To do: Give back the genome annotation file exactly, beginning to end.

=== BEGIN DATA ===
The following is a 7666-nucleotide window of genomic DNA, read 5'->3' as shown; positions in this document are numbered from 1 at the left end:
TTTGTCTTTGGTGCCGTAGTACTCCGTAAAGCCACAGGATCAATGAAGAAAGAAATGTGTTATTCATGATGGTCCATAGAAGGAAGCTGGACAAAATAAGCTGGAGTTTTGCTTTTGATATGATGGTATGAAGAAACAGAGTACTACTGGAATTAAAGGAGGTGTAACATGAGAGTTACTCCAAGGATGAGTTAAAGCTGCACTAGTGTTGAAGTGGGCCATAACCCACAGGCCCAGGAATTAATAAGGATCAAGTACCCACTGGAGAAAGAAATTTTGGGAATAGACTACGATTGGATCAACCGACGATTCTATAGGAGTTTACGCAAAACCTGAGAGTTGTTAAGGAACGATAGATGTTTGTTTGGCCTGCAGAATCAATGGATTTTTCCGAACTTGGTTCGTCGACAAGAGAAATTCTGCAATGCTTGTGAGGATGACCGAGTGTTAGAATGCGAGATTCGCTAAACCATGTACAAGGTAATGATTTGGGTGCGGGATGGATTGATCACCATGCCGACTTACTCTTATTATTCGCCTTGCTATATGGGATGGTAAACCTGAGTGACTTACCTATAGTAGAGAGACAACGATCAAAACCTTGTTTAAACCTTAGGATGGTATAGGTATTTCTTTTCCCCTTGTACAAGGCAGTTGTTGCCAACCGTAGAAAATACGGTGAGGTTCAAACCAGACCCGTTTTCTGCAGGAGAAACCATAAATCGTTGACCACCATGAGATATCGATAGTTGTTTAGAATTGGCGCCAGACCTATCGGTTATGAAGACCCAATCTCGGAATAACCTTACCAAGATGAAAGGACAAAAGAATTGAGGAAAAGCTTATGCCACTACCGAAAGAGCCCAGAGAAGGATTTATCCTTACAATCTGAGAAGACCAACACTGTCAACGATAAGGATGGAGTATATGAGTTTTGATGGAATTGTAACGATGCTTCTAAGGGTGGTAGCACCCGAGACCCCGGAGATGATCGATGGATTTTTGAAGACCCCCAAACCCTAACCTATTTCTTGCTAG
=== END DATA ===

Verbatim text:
The following is a 7666-nucleotide window of genomic DNA, read 5'->3' as shown; positions in this document are numbered from 1 at the left end:
TTTGTCTTTGGTGCCGTAGTACTCCGTAAAGCCACAGGATCAATGAAGAAAGAAATGTGTTATTCATGATGGTCCATAGAAGGAAGCTGGACAAAATAAGCTGGAGTTTTGCTTTTGATATGATGGTATGAAGAAACAGAGTACTACTGGAATTAAAGGAGGTGTAACATGAGAGTTACTCCAAGGATGAGTTAAAGCTGCACTAGTGTTGAAGTGGGCCATAACCCACAGGCCCAGGAATTAATAAGGATCAAGTACCCACTGGAGAAAGAAATTTTGGGAATAGACTACGATTGGATCAACCGACGATTCTATAGGAGTTTACGCAAAACCTGAGAGTTGTTAAGGAACGATAGATGTTTGTTTGGCCTGCAGAATCAATGGATTTTTCCGAACTTGGTTCGTCGACAAGAGAAATTCTGCAATGCTTGTGAGGATGACCGAGTGTTAGAATGCGAGATTCGCTAAACCATGTACAAGGTAATGATTTGGGTGCGGGATGGATTGATCACCATGCCGACTTACTCTTATTATTCGCCTTGCTATATGGGATGGTAAACCTGAGTGACTTACCTATAGTAGAGAGACAACGATCAAAACCTTGTTTAAACCTTAGGATGGTATAGGTATTTCTTTTCCCCTTGTACAAGGCAGTTGTTGCCAACCGTAGAAAATACGGTGAGGTTCAAACCAGACCCGTTTTCTGCAGGAGAAACCATAAATCGTTGACCACCATGAGATATCGATAGTTGTTTAGAATTGGCGCCAGACCTATCGGTTATGAAGACCCAATCTCGGAATAACCTTACCAAGATGAAAGGACAAAAGAATTGAGGAAAAGCTTATGCCACTACCGAAAGAGCCCAGAGAAGGATTTATCCTTACAATCTGAGAAGACCAACACTGTCAACGATAAGGATGGAGTATATGAGTTTTGATGGAATTGTAACGATGCTTCTAAGGGTGGTAGCACCCGAGACCCCGGAGATGATCGATGGATTTTTGAAGACCCCCAAACCCTAACCTATTTCTTGCTAG